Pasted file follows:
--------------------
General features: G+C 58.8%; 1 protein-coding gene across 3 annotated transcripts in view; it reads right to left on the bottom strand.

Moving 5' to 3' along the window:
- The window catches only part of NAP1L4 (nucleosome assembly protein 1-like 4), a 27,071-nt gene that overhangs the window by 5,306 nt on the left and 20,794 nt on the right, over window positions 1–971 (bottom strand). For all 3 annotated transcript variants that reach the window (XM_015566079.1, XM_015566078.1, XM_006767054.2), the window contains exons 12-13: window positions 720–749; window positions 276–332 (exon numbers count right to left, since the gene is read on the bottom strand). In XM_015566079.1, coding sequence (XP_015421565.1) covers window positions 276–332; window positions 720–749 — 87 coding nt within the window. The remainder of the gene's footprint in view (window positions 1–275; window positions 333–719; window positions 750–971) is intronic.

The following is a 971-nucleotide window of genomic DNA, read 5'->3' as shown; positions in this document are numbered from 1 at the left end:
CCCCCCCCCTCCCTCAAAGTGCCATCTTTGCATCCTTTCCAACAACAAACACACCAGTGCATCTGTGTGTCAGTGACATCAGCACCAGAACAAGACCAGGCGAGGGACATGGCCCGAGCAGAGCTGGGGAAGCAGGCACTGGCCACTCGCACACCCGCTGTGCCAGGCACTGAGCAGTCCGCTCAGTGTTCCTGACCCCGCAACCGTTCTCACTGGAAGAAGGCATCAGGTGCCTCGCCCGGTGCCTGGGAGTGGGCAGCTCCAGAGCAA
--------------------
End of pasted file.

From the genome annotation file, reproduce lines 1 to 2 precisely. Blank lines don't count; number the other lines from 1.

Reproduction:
General features: G+C 58.8%; 1 protein-coding gene across 3 annotated transcripts in view; it reads right to left on the bottom strand.

Moving 5' to 3' along the window: